Saturday, June 15, 2013

Career Diploma Promoted

Superintendent White has just launched a major effort to breathe life into the Career Diploma. Why is this necessary when Louisiana is in the middle of implementing the common core curriculum? Why another major initiative? Let's look at the recent history of the high school diploma in Louisiana.

Louisiana education leaders have been on a mission to upgrade our high school curriculum for at least ten years now. The revelation by the Board of Regents several years ago that only 23% of our students were achieving a 4 year college degree, was shocking and considered to be an indictment of Louisiana's high school curriculum. Statistics were produced that showed that workers who had achieved at least a Bachelor's degree would have much greater lifetime earnings than students who entered the job force with only a high school diploma. Everyone agreed that something must be done immediately to better prepare our students for college. State education leaders concluded that the high school curriculum must be upgraded to align with college prep requirements. The DOE and BESE responded by creating the Core 4 diploma which included all the high school courses recommended by the Board of Regents as necessary for students to succeed in college. Guidance counselors and high school principals were encouraged to get as many students enrolled in core 4 as possible. The idea was that students must be forced to do what we as adults knew "was good for them." You know, kind of like years ago when mothers forced their kids to take Castor oil as a cure for most childhood ailments.

Also, 4 years ago, the legislature adopted a goal of improving the high school graduation rate to at least 80% by the year 2014.  Our DOE responded by basing the school performance scores and the school letter grades partly on the high school graduation rate and the high school graduation index which rewarded schools for students taking advanced college prep courses. Additional SPS points were awarded for students who graduated as TOPS recipients. More recently Superintendent White has added a requirement that all students take the ACT and that 25% of a high school's rating be based on the average ACT scores of its students.  This change continues the push of college prep for all.

Right in the middle of all this effort to prepare more students for college, the legislature approved the Career Diploma law (2009). This law was intended to provide an alternative to students who did not intend to or who were not qualified to attend a four year college. The career diploma was intended to help reduce the dropout rate by giving non-college bound students a more relevant curriculum that would prepare them to enter the job market soon after graduation, usually after completing technical or career training.

But BESE at the urging of many of the college prep boosters and the DOE adopted a curriculum for the career diploma that was not very different from the regular diploma. The argument was that career diploma students also needed certain academic courses to prepare them in the event they decided to attend a 4 year college after all. In addition, before a student could enroll in the career diploma program, parents were required to sign a form that indicated that their child would be less likely to be prepared for college if he/she chose the career diploma pathway. Basically the career diploma was portrayed as an undesirable, second rate option for students who were settling for less. Also there was very little support for adding career and technical courses to the high school curriculum. Technical courses are generally more expensive. In addition, the new school rating system that assigned letter grades to all high schools was designed to reward schools that had more students in the college prep (Core 4) curriculum. Sure enough, very few students signed up for the career diploma program.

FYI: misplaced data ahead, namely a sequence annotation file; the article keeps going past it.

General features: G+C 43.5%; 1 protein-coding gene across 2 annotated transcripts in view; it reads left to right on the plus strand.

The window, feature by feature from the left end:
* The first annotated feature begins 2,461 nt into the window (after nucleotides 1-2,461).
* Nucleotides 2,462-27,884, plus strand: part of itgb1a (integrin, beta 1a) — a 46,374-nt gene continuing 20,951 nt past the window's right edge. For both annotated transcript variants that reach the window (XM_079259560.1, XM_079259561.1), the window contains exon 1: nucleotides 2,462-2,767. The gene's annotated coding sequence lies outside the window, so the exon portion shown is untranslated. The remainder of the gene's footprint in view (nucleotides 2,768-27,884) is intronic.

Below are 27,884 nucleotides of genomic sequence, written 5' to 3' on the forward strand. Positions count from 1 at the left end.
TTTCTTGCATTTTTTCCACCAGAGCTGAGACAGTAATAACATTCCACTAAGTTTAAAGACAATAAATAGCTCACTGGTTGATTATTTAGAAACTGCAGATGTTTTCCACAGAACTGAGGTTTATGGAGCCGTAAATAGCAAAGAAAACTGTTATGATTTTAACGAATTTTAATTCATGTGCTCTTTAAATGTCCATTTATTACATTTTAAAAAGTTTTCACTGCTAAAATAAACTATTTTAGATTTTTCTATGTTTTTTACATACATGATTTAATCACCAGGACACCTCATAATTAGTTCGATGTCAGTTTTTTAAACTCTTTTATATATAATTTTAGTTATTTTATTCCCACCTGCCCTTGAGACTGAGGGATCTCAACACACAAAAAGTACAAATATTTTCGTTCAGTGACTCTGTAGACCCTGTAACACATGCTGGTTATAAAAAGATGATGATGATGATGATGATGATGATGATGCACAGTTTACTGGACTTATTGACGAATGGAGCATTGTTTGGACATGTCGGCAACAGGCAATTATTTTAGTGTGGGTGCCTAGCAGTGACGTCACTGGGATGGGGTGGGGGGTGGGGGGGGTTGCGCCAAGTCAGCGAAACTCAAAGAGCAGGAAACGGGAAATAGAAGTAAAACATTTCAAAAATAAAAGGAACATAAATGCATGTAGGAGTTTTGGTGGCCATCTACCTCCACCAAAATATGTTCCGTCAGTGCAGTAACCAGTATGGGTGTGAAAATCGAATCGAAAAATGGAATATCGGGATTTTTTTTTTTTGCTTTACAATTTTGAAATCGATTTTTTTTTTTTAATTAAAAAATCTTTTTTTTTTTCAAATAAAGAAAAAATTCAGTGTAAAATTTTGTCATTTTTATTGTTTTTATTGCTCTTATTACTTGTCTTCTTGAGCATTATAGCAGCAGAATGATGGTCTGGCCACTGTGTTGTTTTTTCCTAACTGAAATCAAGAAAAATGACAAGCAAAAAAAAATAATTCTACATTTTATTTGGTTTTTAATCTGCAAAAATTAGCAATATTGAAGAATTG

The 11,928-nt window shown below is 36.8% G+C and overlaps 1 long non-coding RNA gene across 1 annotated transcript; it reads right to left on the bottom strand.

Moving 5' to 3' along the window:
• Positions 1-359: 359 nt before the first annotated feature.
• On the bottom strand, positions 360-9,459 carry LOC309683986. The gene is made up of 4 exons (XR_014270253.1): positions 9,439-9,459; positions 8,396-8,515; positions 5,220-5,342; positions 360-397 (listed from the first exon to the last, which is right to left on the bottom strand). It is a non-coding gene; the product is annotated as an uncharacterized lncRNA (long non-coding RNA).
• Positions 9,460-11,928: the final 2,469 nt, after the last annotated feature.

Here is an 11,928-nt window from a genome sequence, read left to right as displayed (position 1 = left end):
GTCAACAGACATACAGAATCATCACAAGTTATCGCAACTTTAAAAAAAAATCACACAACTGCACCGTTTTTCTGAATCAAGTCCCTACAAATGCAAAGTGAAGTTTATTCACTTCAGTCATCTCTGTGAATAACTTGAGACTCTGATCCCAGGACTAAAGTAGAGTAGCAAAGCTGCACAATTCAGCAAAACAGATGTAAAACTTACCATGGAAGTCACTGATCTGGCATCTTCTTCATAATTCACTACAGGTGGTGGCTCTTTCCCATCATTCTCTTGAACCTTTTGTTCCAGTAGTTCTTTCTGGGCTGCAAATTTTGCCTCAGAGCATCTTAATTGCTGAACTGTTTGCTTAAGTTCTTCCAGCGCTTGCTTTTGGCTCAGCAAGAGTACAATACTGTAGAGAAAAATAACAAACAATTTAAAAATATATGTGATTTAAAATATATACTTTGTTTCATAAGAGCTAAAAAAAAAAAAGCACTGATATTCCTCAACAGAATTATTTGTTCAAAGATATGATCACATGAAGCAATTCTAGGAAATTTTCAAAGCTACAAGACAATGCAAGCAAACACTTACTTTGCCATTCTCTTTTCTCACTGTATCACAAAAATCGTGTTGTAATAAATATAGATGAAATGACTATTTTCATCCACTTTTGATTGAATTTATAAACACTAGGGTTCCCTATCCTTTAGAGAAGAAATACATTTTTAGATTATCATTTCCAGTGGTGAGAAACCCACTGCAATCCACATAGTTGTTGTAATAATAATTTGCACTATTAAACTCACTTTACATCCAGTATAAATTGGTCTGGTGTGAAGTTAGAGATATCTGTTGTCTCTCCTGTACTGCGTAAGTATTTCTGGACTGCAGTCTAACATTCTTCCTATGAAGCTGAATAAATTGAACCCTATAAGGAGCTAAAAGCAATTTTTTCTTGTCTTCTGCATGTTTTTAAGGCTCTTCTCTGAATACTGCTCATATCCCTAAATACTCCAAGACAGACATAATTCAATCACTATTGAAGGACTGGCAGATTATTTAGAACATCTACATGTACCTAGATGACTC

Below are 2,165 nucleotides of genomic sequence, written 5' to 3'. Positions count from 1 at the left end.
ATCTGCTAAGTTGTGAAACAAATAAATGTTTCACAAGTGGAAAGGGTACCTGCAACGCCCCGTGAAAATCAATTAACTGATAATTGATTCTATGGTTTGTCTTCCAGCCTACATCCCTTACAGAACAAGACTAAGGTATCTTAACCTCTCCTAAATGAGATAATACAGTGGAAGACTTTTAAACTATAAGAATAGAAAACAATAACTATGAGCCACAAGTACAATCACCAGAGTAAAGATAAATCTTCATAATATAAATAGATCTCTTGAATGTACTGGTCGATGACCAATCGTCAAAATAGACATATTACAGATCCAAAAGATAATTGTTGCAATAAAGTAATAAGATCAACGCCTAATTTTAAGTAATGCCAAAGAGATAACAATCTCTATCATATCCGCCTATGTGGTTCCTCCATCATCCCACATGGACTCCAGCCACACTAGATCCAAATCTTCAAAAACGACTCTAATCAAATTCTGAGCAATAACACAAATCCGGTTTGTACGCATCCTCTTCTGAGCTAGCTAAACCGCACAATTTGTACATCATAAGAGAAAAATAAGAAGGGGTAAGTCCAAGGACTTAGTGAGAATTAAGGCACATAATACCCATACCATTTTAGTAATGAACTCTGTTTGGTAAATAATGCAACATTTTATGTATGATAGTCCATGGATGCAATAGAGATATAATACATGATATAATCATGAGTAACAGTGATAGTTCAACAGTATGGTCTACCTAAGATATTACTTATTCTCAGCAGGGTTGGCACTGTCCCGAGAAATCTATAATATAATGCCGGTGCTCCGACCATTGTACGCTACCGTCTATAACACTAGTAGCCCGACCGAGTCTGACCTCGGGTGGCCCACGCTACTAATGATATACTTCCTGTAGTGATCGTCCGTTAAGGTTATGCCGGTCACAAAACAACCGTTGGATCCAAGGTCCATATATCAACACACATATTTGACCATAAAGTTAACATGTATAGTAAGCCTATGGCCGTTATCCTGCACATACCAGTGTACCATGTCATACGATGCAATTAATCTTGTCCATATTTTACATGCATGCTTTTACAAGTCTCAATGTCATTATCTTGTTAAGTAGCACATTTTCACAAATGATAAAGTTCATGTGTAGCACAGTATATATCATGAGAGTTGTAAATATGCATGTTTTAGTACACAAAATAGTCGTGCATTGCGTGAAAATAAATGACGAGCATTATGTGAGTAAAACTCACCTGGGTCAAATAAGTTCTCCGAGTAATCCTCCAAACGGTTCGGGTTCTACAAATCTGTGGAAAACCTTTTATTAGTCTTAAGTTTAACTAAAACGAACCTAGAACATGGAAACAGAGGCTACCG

So what has been the result of all this emphasis on college prep for most students?

The most recent results according to White, are that now 19% of our students are getting a 4 year degree! That's down from the 23% rate of 4 years ago. There has been a small increase in ACT average scores, but generally the college prep for all push has done nothing to improve college completion in Louisiana. What is more surprising is that statistics now tell us that in Louisiana a student can earn a higher average income with a high quality 2 year Associate degree than he/she can earn with a Bachelor's degree!

What kind of progress is that? I guess now some will say we just need to redouble our efforts to get more students into the college prep pathway whether they want it or not. Force them to take that Castor oil because we know it's good for them. To me this fits Einstein's definition of insanity. You know, "doing more of the same and expecting a different result."

The fact is that even in the most advanced education systems such as in Finland, only 40% of the students are expected to attend 4 year colleges. Finland does not stigmatize students who want to enter technical and career fields instead of college. The Finland educational system has high quality technical and career training for the majority of students starting as early as 10th grade. Louisiana's high schools now provide very few high quality technical courses. This is a by product of our college prep for all push.